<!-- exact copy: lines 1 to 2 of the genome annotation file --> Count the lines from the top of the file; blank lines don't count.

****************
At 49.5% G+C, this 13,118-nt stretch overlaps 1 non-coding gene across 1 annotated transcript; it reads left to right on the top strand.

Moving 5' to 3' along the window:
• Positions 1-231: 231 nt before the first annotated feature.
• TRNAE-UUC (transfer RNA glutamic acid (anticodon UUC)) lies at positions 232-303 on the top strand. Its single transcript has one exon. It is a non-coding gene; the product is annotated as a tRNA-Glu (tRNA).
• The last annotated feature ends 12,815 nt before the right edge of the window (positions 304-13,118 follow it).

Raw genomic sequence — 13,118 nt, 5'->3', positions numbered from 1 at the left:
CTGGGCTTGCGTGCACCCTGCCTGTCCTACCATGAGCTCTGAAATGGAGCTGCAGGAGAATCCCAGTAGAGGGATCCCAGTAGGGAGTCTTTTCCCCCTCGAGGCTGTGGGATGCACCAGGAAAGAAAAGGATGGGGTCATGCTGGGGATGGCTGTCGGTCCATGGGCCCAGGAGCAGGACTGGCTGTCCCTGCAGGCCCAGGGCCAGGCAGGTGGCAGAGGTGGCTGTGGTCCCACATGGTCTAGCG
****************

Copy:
At 49.5% G+C, this 13,118-nt stretch overlaps 1 non-coding gene across 1 annotated transcript; it reads left to right on the top strand.

Moving 5' to 3' along the window: